Given tasks from the trainers, the participants created and played role-play games, showing the problems migrants and refugees face searching for job in Europe. These role-plays attracted a lot of interest and started an exciting discussion.
First of all one of the most unique result of our project is a great teamwork of the participants disregarding cultural, historical and religious backgrounds. During the sessions we were forming groups in such a way that the representatives of conflict parties would work together sharing problems and looking for solutions. As the result we get great relations between representatives of Ukraine and Russia, Greece and Macedonia, Turkey and Armenia, Israel and Jordan.
During the brainstorming on the promotion of volunteering, the participants suggested to organize a cleaning action in Yerevan city center. We helped them to implement it, providing plastic garbage bags, gloves, tags “volunteer” in English and Armenian, a bus from the venue to the place of action. Some of the passers-by saw the beginning of the action and called for the local TV. The action received a TV coverage with interviews of some of the participants, including a girl from Turkey, which was double important for complicated Turkish-Armenian relationships. The link to this video in Armenian: https://www.youtube.com/watch?v=8dGaCai7ky0
One of the tasks for the participants was to create videos promoting volunteering in Armenia. The participants were interviewing local youth in the streets of Yerevan, asking what do they think about volunteering and what is their experience. The research showed that Armenian youth look very positive towards volunteering, but very few had any volunteering experience. Some of them tried to become volunteers in EU countries, but their attempts have failed. Some of the resulting videos look really professional. After the training these videos were disseminated by the participants in their countries.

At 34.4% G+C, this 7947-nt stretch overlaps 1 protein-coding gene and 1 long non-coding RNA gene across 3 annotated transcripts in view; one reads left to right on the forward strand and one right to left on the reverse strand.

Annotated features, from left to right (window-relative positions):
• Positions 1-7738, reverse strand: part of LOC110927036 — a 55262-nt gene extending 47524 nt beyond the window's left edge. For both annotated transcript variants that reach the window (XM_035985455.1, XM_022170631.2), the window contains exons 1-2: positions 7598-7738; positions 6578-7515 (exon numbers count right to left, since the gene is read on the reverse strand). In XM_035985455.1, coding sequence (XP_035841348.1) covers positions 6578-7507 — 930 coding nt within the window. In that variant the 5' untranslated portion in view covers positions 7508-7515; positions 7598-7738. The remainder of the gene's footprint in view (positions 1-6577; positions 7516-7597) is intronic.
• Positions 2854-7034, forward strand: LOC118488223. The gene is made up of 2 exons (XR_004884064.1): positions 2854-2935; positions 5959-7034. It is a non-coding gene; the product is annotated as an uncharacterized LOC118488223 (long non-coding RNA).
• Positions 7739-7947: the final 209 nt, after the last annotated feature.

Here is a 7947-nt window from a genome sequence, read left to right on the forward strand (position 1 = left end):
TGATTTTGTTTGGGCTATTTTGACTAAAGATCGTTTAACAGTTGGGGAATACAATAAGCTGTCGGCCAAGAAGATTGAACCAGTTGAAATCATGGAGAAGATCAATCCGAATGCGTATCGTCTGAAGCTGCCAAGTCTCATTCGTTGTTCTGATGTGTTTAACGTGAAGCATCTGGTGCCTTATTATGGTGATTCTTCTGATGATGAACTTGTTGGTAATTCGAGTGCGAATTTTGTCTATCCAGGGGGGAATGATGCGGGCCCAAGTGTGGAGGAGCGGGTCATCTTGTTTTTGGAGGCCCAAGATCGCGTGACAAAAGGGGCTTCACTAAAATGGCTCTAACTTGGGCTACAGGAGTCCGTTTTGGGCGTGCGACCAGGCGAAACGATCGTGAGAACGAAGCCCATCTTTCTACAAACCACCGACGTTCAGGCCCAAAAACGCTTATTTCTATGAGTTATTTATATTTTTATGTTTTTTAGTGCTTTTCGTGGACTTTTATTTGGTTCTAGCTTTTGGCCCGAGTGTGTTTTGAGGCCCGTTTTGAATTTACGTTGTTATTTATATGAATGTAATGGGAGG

During the project we had meeting with the representative of EU Delegation to Armenia, mr. Jose Medina. He talked about the strategy of EU-Armenia cooperation, about the Eastern partnership programme, answered lots of questions the participants asked, watched some role-plays the participants performed. Another very interesting meeting took place in the Ministry of Foreign Affairs of Armenia with the Head of European Department Paruyr Hovhannisyan. He informed the participants that during its thousands years long history, Armenia more than once found itself facing the choice of superpowerful friends competing each other. For example, two thousands years ago superpowers were represented by Rome and Persia. Now it is Russia and the Western world represented by USA and EU. According to mr. Hovhannisyan, the Armenian government tries to cooperate with all parties, disregarding the hardships of this task.